By Lauren Drewes Daniels
By Alice Laussade
By City of Ate
By Scott Reitz
By Lauren Drewes Daniels
By Alice Laussade
Question one: Why Abacus? Why name a cutting-edge restaurant for an ancient calculator made of wood, wire, and beads?
Longtime Dallas chef Kent Rathbun says he and partner Robert Hoffman, a former Coca-Cola distributor, ruminated over and ran trademark searches on a long list of names before arriving at two choices: Abacus and Onyx. Rathbun was partial to the latter, Hoffman the former. The tiebreaker came after Hoffman had dinner in California with one of his favorite artists, Jasper Johns. "So Robert comes back and says, 'Jasper Johns likes Abacus,'" Rathbun says. "That's as simple as it was.
"And it seems to have been a good choice. I mean, I haven't had anybody come in here looking for Chinese duck for five dollars."
Question two: Why is the food so dizzyingly complicated and pricey that it would make that five-dollar Chinese duck pass out? Rathbun denies his menu is expensive. But he doesn't dispute the high volume of flavors and elements interacting on his plates. Take one entrée: grilled beef Rossini with seared foie gras and Madeira herb glaze ($29). Sounds not much different from a simple Rossini. It arrives like a double-stacked ice-cream sandwich, or maybe a beehive hairdo before a good bluing. A brioche mattress girds a small, thick, ruddy tenderloin disk that's topped by a baby portobello mushroom and a piece of seared foie gras. The flavors are voluptuous. But why the brioche? It didn't seem to add anything, and it sort of got in the way, making the thing topple over every time it was cut.
During a discussion before his McKinney restaurant opened, Rathbun said the menu would be adventurous, but below the cost of most upscale restaurants in town. Sort of middle upscale, or upper mid-scale.
Here's his thinking: The menu is divided into two sections -- small plates, essentially a list of appetizers ranging from $7 to $20; and big plates, entrées ranging from $24 to $34. Rathbun sees this structure as offering diners an economical option for dining at an upscale restaurant. "You can come in here and spend some money," he says. "But there are a lot of people who leave here with a couple of appetizers under their belts and they're thrilled."
I suppose. But I tried a pair of those small plates, and I was less than thrilled with the price-to-belt-stressing ratio. Garlic roast lobster in golden tomato-lemongrass broth was beautiful to look at. A pool of smooth yellow broth held four mushroom cap slices placed symmetrically around the bowl. It also held a battered, deep-fried lobster claw and a small piece of lobster tail among some watercress. Texturally, the dish was flawless. But the broth, spiked with sambal (Thai chili paste) and the lobster, sautéed with butter melded with chili sauce, bristled with too much heat for my taste. It seemed to cauterize the meat, sealing off its sweet succulence. And the dish seemed so busy: tomato tang, fungi earthiness, pepper heat, briny sweetness, fried brittleness, pungent greenery. Not that Rathbun's other creations aren't busy. But instead of transcending this complexity, this one seemed to shamelessly indulge in a quest for eclecticism.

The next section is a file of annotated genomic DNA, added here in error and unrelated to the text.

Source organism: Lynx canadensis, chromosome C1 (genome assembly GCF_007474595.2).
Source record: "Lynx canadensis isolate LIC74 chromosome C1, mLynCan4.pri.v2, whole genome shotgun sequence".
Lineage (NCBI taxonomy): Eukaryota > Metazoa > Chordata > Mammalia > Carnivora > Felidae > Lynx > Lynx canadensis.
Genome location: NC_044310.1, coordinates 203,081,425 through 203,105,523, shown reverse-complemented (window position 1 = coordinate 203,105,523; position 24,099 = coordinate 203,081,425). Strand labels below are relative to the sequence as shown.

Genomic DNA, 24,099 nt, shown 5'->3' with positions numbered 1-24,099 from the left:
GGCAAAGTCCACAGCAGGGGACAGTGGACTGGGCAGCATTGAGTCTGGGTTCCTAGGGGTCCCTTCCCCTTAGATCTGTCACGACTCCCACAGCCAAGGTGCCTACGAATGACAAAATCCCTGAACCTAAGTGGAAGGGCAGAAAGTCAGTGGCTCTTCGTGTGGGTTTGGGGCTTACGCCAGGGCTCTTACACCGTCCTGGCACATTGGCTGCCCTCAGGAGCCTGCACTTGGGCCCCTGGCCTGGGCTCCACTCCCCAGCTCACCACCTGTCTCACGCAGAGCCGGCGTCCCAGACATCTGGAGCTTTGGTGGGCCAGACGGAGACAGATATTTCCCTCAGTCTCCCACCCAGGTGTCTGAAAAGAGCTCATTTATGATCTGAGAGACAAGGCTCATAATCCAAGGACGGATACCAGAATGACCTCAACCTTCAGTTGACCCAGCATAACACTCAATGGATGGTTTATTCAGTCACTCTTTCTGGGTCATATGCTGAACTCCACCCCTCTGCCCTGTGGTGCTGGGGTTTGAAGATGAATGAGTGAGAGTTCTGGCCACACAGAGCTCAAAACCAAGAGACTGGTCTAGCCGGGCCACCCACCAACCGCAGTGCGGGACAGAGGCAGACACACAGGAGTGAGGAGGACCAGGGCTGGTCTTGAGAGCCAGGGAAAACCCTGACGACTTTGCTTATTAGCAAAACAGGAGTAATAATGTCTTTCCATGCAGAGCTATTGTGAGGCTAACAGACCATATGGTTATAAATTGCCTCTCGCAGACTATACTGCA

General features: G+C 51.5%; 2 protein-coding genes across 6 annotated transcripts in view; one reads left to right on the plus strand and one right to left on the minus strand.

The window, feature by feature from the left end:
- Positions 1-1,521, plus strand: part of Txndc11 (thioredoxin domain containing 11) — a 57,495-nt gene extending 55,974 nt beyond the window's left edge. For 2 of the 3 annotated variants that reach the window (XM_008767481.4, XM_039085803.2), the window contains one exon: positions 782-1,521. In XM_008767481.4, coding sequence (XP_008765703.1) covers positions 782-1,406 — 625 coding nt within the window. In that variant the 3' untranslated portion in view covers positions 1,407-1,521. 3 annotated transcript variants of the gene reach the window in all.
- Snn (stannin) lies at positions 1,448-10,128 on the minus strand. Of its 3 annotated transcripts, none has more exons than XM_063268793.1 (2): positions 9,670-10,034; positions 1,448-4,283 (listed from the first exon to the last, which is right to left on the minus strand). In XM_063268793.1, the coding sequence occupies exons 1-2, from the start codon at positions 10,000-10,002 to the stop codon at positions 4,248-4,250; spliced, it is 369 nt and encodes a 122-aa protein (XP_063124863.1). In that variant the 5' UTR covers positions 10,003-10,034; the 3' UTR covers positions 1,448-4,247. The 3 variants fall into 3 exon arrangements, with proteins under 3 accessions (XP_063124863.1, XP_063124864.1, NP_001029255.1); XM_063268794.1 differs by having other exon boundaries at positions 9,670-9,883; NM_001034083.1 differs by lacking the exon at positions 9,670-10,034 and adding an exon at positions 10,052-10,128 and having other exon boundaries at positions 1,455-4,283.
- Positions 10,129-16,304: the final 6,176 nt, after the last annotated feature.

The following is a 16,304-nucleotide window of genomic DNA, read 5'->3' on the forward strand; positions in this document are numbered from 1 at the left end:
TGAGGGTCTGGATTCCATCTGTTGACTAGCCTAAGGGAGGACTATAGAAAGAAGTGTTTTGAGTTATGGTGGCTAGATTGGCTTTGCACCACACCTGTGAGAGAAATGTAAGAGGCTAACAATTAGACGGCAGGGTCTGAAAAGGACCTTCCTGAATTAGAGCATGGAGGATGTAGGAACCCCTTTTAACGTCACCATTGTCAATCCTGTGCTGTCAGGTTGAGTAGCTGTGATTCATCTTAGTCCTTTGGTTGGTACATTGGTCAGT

"Yeah, there's a lot of things going on in the menu," Rathbun says. "But it's because it's representative of things I've done in my career." He ticks off his flings with New Orleans, Asian, Southwestern, and New American cuisine.
Now maybe this buzzing over busyness is a minor quibble, especially when most everything at Abacus is rarely less than dazzling. But at 18 bucks for a pinch of food in a puddle, you've paid for the right to quibble.
Then there are the spoons: four large, shimmering silver spoons fanned over a reddish square plate that was smudged, smeared, and otherwise spotted, disfiguring a seamless presentation. Bowls cradle a fried oyster, daikon greens, and a dab of wasabi cream all crowned with a clump of tobikko caviar (flying fish roe). Everything meshed, making for four bites of tightly packed, explosive flavor. But at 12 bucks, this put the total for my small plates at $30.
I could have picked parsimoniously, trying to put tension under my belt for under $20. There's a baby field greens salad for $8. It's fluffy and well assembled with understated touches of balsamic vinegar and herbs. It also has slices of firm, juicy golden and red tomato and a nice salty punch. Garlic potato chips are $4. But come on. Do you really want to go to a flashy Rathbun place and nibble on greens and chips?
"I'm not interested in doing a $20 check average," Rathbun emphasizes. "I want to do things that are unique and presented in ways that not many chefs do."
Question three: What's behind the design, and why does it come across like the starship Enterprise meets Tony Manero's disco bordello?
There's a lot of thought behind the design of Abacus, and the best place to start is the dishwasher. It's the thing that gets Rathbun the most visibly tickled -- other than the force of the burners in his wok station, which can vaporize months of patient Rogaine treatments in a nanosecond. He got the idea for his dishwasher layout from a book written by the kitchen master of an aircraft carrier. This swabbie calculated that the optimal amount of silverware that should ever be put through a dishwasher equals half a hotel bus pan. Any more and the utensils won't get clean. Any less is inefficient. So Rathbun customized his dishwashing line with special trays with volume equal to half a hotel pan. Then he designed a racking system with little faucets that pipe soaking solution to each pan, and labeled and arranged the pans to precisely match the way the pieces are set on the table from right to left. This structure economizes on motion, maximizes sorting accuracy, and minimizes the chances of gunky flatware.